Monday, January 3, 2011

PS3 root signing key revealed

Apparently GeoHot has found and published the root key used by the Playstation 3 to sign and verify games. Not just the public key used for verification, mind you, which is the easy part. They've published the private key used to sign the game executables. With the private key, you can sign your own executables and they'll be accepted by the PS3 without needing any hacks, kludges or bug exploits. This is a big deal because the key's pretty firmly embedded in the hardware itself. A simple new firmware update can't change it. And if new hardware doesn't accept the old key, then all existing games simply won't play on the new hardware.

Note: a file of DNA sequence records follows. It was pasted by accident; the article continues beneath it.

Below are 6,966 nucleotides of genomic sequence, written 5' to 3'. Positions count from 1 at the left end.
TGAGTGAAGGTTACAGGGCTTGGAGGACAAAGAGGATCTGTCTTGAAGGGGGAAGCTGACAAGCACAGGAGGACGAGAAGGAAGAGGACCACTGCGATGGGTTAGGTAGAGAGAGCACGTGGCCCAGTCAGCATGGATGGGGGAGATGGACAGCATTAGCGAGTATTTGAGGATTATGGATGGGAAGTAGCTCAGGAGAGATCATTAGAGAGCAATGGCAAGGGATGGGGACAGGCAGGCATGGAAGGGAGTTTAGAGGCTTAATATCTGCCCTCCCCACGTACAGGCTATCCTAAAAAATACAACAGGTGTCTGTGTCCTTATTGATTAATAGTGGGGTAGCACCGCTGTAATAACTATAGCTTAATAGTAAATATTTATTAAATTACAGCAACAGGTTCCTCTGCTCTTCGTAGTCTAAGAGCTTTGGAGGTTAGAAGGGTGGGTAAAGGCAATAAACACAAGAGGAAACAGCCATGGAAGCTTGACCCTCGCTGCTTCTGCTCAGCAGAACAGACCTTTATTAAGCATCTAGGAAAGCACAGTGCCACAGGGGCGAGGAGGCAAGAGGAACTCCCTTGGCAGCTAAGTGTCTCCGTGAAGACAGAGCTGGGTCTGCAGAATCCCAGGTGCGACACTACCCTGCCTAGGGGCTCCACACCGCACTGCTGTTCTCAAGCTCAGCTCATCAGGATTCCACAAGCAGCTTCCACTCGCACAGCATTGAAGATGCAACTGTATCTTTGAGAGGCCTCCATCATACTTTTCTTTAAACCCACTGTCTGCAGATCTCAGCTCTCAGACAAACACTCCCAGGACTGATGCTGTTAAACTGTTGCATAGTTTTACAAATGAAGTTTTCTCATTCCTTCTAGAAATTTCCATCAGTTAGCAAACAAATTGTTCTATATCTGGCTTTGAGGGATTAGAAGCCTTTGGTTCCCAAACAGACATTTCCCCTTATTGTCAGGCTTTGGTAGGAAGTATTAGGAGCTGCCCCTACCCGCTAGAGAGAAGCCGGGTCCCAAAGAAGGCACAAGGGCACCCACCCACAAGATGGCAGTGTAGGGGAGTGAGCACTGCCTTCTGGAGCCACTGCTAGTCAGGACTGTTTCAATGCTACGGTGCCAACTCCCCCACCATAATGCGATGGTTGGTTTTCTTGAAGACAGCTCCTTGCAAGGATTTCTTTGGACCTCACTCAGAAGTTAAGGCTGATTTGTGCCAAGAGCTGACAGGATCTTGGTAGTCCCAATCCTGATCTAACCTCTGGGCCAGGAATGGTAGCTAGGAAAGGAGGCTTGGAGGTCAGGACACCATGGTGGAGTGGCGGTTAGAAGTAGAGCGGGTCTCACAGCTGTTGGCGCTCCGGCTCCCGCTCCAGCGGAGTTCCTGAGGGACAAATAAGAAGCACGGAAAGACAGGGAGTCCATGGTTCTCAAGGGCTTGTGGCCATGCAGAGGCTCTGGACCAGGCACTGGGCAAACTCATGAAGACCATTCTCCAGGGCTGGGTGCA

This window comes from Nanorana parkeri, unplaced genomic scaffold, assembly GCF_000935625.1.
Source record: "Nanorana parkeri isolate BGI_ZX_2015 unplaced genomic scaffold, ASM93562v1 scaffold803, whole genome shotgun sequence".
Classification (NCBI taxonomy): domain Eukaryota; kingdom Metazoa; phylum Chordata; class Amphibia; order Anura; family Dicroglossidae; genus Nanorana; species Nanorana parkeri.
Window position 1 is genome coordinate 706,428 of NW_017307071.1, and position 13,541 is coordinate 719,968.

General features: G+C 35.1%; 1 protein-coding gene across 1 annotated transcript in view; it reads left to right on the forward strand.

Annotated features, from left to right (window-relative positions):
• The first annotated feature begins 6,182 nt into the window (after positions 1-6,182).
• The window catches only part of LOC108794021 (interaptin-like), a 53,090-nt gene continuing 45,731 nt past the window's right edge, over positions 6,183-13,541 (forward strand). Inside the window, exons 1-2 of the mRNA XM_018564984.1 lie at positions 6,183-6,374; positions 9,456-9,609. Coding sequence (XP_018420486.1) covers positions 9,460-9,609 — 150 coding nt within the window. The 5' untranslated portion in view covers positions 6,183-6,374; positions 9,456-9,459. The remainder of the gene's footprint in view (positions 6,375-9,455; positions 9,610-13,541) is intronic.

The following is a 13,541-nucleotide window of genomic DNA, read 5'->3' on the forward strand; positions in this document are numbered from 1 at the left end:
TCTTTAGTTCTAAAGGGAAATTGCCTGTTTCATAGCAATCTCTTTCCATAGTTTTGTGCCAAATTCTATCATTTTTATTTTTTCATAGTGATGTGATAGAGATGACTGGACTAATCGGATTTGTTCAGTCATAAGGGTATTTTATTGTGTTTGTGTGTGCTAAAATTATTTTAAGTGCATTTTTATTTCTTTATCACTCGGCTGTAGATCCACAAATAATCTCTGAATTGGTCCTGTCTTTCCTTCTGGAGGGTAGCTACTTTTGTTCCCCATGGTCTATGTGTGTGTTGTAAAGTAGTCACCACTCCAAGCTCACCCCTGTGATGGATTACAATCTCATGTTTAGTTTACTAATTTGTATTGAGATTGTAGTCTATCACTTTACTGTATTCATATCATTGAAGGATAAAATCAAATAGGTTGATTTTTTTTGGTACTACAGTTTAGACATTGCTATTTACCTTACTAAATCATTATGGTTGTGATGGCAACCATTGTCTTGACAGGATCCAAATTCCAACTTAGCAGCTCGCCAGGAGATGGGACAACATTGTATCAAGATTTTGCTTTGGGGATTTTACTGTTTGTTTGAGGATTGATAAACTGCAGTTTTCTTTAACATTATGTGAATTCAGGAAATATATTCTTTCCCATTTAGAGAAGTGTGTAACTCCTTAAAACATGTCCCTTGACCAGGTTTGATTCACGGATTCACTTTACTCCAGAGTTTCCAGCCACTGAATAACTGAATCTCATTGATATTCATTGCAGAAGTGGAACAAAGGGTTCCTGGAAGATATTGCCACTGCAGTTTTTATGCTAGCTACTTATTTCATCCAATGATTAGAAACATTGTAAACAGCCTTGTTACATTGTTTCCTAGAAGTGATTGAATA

Frankly I don't see why the console makers are so bent on keeping anything but their approved software from running on the consoles. It makes no sense. Someone who wants to run, say, Linux on the PS3 still has to buy the full-blown PS3 console, there's no way around paying Sony for that. They may not buy any games if all they're interested in is running Linux, but then if they couldn't run Linux they wouldn't be buying those games either, nor would they be buying the PS3. They might use this ability to cheat at single-player games, but what's that hurt? They're still buying the PS3 and still buying the games, and there's nobody else to be affected by their cheating. Multi-player games... hacked games might be an issue, except that those games already have lots of ways of detecting cheating on the server side where it's safe from user intervention. For instance, to prevent target hacks simply don't send the client information about objects it can't see. Not even the best hack can target what doesn't exist.